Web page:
Below is a list of questions posed to the city by residents, and the city's responses, at the March 18 meeting regarding the intersection of North Broadway and North High Street.

Q: What formula is used to determine how much traffic is too much traffic on residential streets?

A: Residential streets should carry the traffic of residents in that neighborhood only. Any other traffic carried is considered to be cut-through traffic, said Patricia Austin, Columbus Transportation Division administrator. North Broadway, which sees an average of 16,000 cars per day, is categorized by the city as a minor arterial, not a residential street, and has been since 1993, Austin said.

Q: Would a left turn lane on East North Broadway at North High Street lead to an increase in traffic to the neighborhood?

A: City traffic engineers do not believe that a turn lane would increase traffic to the neighborhood, Austin said. The only change would be that motorists now using side streets to go south on North High Street from East North Broadway would now use the intersection.

Q: Why can't the city do a comprehensive traffic study of the neighborhood, as it has done in other neighborhoods?

A: Such a project, which costs millions of dollars, is not in the city's budget, Austin said.

Q: What will happen to the estimated $380,000 in Urban Infrastructure Recovery Funds (UIRF) if the community elected not to alter the intersection?

A: The funds would go back into the UIRF's general funds, said Susan Delay, Columbus' capital-improvements manager. The city's traditional urban areas that are eligible for the funds would be able to bid for them during the next round of UIRF funding.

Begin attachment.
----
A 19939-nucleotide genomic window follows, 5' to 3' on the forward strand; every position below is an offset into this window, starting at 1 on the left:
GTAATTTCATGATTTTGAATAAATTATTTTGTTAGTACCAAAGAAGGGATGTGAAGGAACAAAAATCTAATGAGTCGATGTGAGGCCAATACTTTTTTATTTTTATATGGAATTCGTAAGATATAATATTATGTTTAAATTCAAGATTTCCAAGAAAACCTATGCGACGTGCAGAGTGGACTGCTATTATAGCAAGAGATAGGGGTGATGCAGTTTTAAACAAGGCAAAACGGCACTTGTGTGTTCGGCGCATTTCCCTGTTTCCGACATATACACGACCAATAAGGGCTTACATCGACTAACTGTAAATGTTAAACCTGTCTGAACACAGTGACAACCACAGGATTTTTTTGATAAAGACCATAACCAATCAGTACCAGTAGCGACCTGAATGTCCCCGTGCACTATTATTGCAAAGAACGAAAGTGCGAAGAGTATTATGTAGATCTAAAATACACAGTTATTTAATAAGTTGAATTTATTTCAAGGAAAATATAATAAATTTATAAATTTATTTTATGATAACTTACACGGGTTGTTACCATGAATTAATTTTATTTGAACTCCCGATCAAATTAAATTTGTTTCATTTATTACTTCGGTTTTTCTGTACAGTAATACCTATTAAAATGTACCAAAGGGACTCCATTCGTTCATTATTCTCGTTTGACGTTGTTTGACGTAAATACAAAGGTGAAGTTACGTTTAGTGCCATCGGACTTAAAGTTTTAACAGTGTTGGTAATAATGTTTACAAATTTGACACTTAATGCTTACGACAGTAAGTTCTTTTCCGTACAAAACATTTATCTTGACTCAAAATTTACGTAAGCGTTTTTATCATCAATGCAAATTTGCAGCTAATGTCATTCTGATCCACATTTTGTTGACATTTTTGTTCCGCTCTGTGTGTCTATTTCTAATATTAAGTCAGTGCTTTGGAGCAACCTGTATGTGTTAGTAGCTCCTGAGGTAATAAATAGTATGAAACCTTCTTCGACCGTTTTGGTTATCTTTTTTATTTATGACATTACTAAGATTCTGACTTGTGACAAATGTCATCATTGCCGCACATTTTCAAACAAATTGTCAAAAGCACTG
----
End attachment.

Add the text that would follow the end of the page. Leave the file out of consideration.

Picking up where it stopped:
Q: Does the city have a count of cut-through traffic on side streets, and how can the city come up with a solution for the neighborhood's traffic problems without that data?

A: To count cut-through traffic, the city would have to count all cars on all streets in the neighborhood, which would be cost prohibitive and impossible, said Department of Public Service Director Mark Kelsey. The city has been asked by residents of side streets many times to look at traffic on their streets, assess the problems and find a solution, Kelsey said. The proposal to add a left turn lane to East North Broadway reflects what the city has observed and its solution.

Q: If the city were to widen East North Broadway at High Street to add a turn lane, how would it ensure that pedestrians would still be able to safely cross the street?

A: The city would be sure to add enough time to the lights to allow pedestrians to cross the street safely, Austin said. The city also would add countdown timers to the crosswalk signals to allow pedestrians to see exactly how much time they had to cross the street before the light changes.